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The former owner of a funeral home was sentenced to 20 years in prison for dismembering and selling the corpses

Megan Hess, owner of Donor Services, appears during an interview in Montrose, Colorado, U.S., on May 23, 2016 (REUTERS/Mike Wood)
Megan Hess, owner of Donor Services, appears during an interview in Montrose, Colorado, U.S., on May 23, 2016 (REUTERS/Mike Wood)

The former owner of a Colorado funeral home was sentenced to 20 years in federal prison for defrauding relatives of the dead by dissecting 560 corpses and sell body parts without any kind of permission. Megan Hess, 46, pleaded guilty to fraud in July. He operated a funeral home, Sunset Mesa, and a body parts entity, Donor Services, from the same building in Montrose, Colorado. The term of 20 years was the maximum allowed by law.

His 69-year-old mother, shirley koch, also pleaded guilty to fraud and was sentenced to 15 years in prison. Koch’s central role was to cut up the bodies, court records show.

“Hess and Koch used their funeral home on occasion to steal bodies and body parts using forged and fraudulent donor forms”said prosecutor Tim Neff in a court filing. “Hess and Koch’s conduct caused immense emotional pain to the families and next of kin.”

Hess charged families up to $1,000 for cremations that never happened

The federal case was sparked by a series of Reuters investigations between 2016 and 2018 into the sale of body parts in the United States, a largely unregulated industry. Former employees said Hess and Koch carried out unauthorized dismemberment of bodiesand a few weeks after a 2018 story broke, the business was raided by the FBI.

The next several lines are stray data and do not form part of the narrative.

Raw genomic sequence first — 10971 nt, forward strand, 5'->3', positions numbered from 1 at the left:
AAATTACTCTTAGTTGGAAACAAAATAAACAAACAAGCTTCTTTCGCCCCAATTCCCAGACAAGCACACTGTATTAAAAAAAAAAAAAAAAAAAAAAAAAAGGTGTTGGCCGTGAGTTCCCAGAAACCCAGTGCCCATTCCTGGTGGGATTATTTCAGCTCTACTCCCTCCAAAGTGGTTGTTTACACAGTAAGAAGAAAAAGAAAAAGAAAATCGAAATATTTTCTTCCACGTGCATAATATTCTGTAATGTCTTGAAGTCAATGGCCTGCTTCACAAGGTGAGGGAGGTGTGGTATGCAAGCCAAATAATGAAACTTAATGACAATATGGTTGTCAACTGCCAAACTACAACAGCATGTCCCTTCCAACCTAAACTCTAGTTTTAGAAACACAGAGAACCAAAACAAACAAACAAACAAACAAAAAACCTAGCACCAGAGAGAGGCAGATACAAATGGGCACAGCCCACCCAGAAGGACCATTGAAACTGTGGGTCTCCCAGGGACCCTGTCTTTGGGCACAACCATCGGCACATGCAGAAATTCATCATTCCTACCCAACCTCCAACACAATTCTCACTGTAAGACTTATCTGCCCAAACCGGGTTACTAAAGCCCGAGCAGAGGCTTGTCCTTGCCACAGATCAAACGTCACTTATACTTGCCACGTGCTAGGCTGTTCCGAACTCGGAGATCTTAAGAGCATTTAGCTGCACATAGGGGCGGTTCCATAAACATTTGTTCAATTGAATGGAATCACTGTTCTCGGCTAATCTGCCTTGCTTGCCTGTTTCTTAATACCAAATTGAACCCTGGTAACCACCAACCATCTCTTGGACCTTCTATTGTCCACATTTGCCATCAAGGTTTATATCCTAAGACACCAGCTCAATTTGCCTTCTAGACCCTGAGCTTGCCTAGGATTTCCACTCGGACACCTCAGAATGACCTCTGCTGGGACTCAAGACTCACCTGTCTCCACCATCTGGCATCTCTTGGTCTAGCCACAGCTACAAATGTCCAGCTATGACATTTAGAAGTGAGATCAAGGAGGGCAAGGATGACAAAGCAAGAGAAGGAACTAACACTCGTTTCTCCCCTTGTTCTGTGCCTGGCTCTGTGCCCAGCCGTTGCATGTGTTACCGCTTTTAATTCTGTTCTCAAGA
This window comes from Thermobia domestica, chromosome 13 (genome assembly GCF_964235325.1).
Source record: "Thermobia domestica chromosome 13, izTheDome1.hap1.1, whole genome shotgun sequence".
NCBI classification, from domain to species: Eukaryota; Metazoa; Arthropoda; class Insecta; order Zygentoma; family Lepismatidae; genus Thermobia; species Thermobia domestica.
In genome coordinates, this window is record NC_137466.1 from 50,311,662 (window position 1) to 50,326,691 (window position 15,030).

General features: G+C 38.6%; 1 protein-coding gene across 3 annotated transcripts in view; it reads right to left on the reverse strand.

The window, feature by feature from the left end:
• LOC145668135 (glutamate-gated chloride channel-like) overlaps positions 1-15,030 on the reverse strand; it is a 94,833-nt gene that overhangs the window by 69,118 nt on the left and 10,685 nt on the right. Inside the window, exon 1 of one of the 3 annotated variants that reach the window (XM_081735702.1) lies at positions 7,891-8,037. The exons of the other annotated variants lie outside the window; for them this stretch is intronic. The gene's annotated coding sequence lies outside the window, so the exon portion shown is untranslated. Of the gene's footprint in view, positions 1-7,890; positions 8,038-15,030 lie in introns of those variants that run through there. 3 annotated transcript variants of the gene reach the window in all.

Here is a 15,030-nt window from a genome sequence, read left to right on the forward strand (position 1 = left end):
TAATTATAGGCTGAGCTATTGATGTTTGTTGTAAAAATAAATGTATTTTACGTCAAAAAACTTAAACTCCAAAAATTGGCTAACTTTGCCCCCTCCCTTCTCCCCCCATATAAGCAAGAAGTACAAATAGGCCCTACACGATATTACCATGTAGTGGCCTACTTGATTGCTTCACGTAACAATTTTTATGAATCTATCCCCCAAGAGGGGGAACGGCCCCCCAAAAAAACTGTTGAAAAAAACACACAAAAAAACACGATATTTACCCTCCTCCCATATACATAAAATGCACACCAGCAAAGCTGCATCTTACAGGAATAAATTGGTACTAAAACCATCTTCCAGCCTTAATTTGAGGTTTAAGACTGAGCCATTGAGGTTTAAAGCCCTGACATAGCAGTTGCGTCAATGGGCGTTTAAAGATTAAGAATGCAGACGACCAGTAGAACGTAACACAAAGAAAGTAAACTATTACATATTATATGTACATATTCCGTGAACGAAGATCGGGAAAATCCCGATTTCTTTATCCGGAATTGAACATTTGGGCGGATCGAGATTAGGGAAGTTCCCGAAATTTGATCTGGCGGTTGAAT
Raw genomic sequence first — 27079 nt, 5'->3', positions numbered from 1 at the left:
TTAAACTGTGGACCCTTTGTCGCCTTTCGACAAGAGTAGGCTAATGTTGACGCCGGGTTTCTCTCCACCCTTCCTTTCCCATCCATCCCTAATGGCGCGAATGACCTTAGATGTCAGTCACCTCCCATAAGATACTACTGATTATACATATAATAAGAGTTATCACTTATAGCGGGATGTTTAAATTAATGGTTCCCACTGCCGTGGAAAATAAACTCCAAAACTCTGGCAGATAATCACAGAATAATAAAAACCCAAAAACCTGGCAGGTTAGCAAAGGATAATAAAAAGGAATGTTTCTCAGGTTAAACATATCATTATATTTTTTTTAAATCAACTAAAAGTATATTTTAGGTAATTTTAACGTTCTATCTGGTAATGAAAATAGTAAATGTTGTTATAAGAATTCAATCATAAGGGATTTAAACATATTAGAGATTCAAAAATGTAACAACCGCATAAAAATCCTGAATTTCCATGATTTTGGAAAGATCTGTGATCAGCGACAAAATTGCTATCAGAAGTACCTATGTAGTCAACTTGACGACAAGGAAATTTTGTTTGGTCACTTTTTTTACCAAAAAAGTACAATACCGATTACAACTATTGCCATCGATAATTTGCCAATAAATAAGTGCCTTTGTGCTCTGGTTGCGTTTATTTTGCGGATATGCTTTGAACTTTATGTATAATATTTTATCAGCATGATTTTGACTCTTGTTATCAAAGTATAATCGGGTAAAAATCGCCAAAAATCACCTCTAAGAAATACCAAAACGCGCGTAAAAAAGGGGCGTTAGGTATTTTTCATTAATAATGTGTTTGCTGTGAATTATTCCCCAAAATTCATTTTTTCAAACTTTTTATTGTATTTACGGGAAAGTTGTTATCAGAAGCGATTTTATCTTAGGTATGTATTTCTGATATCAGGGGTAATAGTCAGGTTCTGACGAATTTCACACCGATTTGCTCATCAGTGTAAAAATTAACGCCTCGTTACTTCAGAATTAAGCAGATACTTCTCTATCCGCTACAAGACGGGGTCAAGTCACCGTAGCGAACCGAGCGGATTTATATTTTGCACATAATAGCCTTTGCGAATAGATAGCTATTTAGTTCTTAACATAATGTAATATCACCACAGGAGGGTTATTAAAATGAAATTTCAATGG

In their filing, prosecutors emphasized the “macabre nature” of Hess’s scheme, calling it one of the largest such cases in recent US history.

“This is the most emotionally draining case I have ever experienced in court,” US District Judge Christine M. Arguello said during Tuesday’s sentencing hearing in Grand Junction, Colorado. “It is troubling to the court that defendant Hess refuses to take any responsibility for her conduct.”

The judge ordered that Hess and Koch be sent to prison immediately.

FILE PHOTO: The Sunset Mesa Funeral Directors and Donor Services building in Montrose, Colorado, US, December 16, 2017. REUTERS/Rick Wilking/File Photo/File Photo
FILE PHOTO: The Sunset Mesa Funeral Directors and Donor Services building in Montrose, Colorado, US, December 16, 2017. REUTERS/Rick Wilking/File Photo/File Photo

Hess’s attorney said she has been unfairly vilified as a “witch,” a “monster” and a “ghoul” when instead she is a “broken human being” whose behavior can be attributed to a traumatic brain injury at age 18. . But Hess refused to speak to the judge.

Koch told the magistrate he was sorry and took responsibility for his actions. Twenty-six victims described his horror at finding out what had happened to their loved ones. “Our sweet mother, they dismembered her,” said Erin Smith, selling her shoulders, knees and feet for a profit. “We don’t even have a name for such a heinous crime.” Tina Shanon, whose mother was dismembered against her will, told the court: “I have worn many masks to cover the pain. I’ll never be okay.”

More than 200 families received cremated ashes from containers mixed with the remains of different corpses

It is illegal in the United States to sell organs such as hearts, kidneys, and tendons for transplantation; they must be donated. But the sale of body parts like heads, arms and spines, which is what Hess did, for use in research or education is not regulated by federal law.

Hess committed crimes, prosecutors said, when he defrauded relatives of the deceased by lying about cremations and dissecting bodies and selling them without permission. The medical training companies and other businesses that purchased Hess’ arms, legs, heads and torsos were unaware they had been obtained fraudulently, prosecutors said.

At his funeral home, Hess charged families up to $1,000 for cremations that never happened.prosecutors said, and offered free cremations to others in exchange for a donation of the body.

Prosecutors said he lied to more than 200 families, who received cremated ashes from containers mixed with the remains of different corpses.

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